Ohio lawmakers approve $6B spending bill during lame duck
Ohio lawmakers have passed a bill during lame duck allocating $6 billion for a variety of projects and needs. Most of the spending is one-time money from federal COVID-19 relief funds.
The bill gives schools $1.75 billion, allocates more than $498 million for child care services, and another $350 million for nursing homes.
Lisa Hamler-Fugitt with the Ohio Association of Foodbanks said the bill gives them $25 million of the $90 million dollars they were seeking. She said that will help food banks with basic operations but hopes lawmakers will address some of the big-ticket problems soon.
“The replacement of trucks, infrastructure, building repairs. We have one food bank over in Springfield that basically is collapsing on them. It’s got some structural issues," Hamler-Fugitt said.
Hamler-Fugitt said she is hoping the new legislature will address these issues in the upcoming two-year state budget in the spring.
The bill also gives $250 million for grants through the Ohio Department of Development's water and sewer quality program and $75 million for Honda to make some local water and sewer upgrades for one of its projects.
The spending plan includes $150 million for lead abatement. And it includes $85 million for behavioral health projects at state colleges and universities, as well as training or retraining people who work in behavioral health.
One late addition to the bill includes $35 million for capital expenditures for the Cleveland Guardians and Dayton Dragons. It doles out $30 million in American Rescue Plan Act (ARPA) funding to the state's minor league sports teams.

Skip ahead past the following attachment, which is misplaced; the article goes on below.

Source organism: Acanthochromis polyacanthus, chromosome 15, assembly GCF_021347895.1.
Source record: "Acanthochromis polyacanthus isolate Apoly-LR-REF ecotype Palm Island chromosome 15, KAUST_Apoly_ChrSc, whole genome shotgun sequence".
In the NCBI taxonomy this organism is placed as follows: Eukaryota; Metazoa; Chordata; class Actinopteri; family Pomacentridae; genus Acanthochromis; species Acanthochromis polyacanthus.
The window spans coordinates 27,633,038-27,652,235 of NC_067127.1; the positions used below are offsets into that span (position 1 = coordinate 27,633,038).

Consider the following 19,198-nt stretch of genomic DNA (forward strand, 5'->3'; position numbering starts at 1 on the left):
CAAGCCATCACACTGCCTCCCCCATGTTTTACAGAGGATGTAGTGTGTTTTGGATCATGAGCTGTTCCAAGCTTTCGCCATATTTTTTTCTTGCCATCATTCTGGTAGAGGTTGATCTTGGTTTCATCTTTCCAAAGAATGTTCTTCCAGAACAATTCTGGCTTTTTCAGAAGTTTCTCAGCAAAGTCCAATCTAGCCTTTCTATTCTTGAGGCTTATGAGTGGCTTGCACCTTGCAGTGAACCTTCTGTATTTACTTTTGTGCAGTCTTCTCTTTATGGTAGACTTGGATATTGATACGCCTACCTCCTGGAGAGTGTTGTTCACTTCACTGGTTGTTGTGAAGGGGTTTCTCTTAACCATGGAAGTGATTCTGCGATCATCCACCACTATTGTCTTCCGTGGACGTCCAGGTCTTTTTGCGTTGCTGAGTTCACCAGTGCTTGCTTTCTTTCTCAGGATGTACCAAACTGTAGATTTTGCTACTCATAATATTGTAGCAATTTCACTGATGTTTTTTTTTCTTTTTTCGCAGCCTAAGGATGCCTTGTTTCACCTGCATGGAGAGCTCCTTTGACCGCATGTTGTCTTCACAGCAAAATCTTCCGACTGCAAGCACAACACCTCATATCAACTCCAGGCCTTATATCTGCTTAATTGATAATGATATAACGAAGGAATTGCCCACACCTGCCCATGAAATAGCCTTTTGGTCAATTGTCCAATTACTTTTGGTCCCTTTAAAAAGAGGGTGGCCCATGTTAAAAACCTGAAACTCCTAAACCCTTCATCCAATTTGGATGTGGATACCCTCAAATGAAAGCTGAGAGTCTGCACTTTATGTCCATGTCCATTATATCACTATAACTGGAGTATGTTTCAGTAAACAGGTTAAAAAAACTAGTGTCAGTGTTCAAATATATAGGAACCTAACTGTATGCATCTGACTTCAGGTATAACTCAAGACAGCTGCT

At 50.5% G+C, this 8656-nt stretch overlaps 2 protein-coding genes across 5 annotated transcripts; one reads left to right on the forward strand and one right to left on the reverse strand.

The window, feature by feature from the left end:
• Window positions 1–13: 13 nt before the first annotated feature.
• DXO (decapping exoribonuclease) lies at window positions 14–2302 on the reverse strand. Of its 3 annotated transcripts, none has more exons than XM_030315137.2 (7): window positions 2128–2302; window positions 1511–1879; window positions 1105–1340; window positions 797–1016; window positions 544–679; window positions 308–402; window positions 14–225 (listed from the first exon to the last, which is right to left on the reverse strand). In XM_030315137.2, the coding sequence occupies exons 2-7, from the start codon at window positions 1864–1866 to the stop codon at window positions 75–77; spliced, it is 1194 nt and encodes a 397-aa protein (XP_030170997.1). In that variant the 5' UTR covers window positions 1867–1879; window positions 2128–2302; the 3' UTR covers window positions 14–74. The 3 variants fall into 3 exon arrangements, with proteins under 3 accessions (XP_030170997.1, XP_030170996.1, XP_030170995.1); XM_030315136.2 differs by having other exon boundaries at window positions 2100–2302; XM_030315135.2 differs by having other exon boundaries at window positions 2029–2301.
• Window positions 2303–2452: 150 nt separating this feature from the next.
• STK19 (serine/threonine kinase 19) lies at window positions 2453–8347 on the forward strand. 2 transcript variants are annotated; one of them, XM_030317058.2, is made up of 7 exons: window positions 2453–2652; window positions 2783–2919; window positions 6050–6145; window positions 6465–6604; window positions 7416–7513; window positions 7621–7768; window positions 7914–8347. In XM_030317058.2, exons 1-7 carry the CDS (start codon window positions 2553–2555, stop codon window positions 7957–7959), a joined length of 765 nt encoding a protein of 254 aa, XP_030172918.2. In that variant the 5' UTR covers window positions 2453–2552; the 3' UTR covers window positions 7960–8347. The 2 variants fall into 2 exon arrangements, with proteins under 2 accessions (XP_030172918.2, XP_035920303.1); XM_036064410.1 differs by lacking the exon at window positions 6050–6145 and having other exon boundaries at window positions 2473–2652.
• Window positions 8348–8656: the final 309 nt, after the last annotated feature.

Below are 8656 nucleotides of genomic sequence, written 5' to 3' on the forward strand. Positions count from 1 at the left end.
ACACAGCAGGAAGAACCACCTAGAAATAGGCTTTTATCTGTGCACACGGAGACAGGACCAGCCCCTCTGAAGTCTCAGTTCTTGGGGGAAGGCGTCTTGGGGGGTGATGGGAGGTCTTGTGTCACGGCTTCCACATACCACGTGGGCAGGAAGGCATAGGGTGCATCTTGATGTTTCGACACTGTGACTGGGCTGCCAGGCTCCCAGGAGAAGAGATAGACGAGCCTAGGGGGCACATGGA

Housing advocates expressed concern that an amendment that was added late in the process could increase property tax liability on many types of senior and workforce housing developments without considering federal and state restriction on rents.
Matt Rule, senior vice president of housing and development for National Church Residences, said that amendment would overturn the way the value of affordable housing developments is assessed.
“The demand on Ohio’s rental market has increased at unprecedented levels over the past two years, exacerbating what was already a severe shortage of senior and workforce housing in Ohio. This unvetted amendment will raise costs on workforce and senior housing developments and result in even fewer struggling families and seniors having a safe, decent home that they can afford,” said Rule.
This spending bill is on the way to Gov. Mike DeWine’s desk now. Since his office has worked with lawmakers throughout this process, it is expected that he will approve most, if not all, of the bill.